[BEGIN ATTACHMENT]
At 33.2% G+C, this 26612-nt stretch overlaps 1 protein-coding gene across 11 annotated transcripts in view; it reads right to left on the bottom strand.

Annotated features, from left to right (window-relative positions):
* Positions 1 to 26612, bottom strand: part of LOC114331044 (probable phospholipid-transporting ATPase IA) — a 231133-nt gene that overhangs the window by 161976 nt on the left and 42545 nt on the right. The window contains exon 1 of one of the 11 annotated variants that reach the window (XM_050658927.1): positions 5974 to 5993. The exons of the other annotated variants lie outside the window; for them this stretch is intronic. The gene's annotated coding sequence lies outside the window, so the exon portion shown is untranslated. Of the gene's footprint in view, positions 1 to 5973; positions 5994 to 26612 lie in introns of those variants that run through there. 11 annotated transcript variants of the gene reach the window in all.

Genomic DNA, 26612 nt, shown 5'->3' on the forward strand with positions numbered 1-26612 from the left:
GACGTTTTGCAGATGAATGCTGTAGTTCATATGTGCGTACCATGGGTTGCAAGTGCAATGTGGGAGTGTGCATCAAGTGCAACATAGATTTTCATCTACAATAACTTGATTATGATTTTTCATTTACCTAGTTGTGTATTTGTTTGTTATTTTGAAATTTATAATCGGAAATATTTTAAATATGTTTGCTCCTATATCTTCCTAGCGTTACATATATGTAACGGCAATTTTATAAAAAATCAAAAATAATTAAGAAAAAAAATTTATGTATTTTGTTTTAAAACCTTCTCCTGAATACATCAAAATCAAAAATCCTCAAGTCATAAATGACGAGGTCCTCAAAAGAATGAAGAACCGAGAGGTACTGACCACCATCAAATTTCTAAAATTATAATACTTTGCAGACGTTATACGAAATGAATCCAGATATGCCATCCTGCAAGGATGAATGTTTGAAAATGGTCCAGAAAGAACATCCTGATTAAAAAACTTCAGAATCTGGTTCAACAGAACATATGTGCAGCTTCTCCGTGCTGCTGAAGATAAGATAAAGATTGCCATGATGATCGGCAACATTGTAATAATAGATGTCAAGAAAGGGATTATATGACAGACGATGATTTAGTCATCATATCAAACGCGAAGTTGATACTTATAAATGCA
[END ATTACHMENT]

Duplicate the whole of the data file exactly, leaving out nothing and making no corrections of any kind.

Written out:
At 33.2% G+C, this 26612-nt stretch overlaps 1 protein-coding gene across 11 annotated transcripts in view; it reads right to left on the bottom strand.

Annotated features, from left to right (window-relative positions):
* Positions 1 to 26612, bottom strand: part of LOC114331044 (probable phospholipid-transporting ATPase IA) — a 231133-nt gene that overhangs the window by 161976 nt on the left and 42545 nt on the right. The window contains exon 1 of one of the 11 annotated variants that reach the window (XM_050658927.1): positions 5974 to 5993. The exons of the other annotated variants lie outside the window; for them this stretch is intronic. The gene's annotated coding sequence lies outside the window, so the exon portion shown is untranslated. Of the gene's footprint in view, positions 1 to 5973; positions 5994 to 26612 lie in introns of those variants that run through there. 11 annotated transcript variants of the gene reach the window in all.

Genomic DNA, 26612 nt, shown 5'->3' on the forward strand with positions numbered 1-26612 from the left:
GACGTTTTGCAGATGAATGCTGTAGTTCATATGTGCGTACCATGGGTTGCAAGTGCAATGTGGGAGTGTGCATCAAGTGCAACATAGATTTTCATCTACAATAACTTGATTATGATTTTTCATTTACCTAGTTGTGTATTTGTTTGTTATTTTGAAATTTATAATCGGAAATATTTTAAATATGTTTGCTCCTATATCTTCCTAGCGTTACATATATGTAACGGCAATTTTATAAAAAATCAAAAATAATTAAGAAAAAAAATTTATGTATTTTGTTTTAAAACCTTCTCCTGAATACATCAAAATCAAAAATCCTCAAGTCATAAATGACGAGGTCCTCAAAAGAATGAAGAACCGAGAGGTACTGACCACCATCAAATTTCTAAAATTATAATACTTTGCAGACGTTATACGAAATGAATCCAGATATGCCATCCTGCAAGGATGAATGTTTGAAAATGGTCCAGAAAGAACATCCTGATTAAAAAACTTCAGAATCTGGTTCAACAGAACATATGTGCAGCTTCTCCGTGCTGCTGAAGATAAGATAAAGATTGCCATGATGATCGGCAACATTGTAATAATAGATGTCAAGAAAGGGATTATATGACAGACGATGATTTAGTCATCATATCAAACGCGAAGTTGATACTTATAAATGCA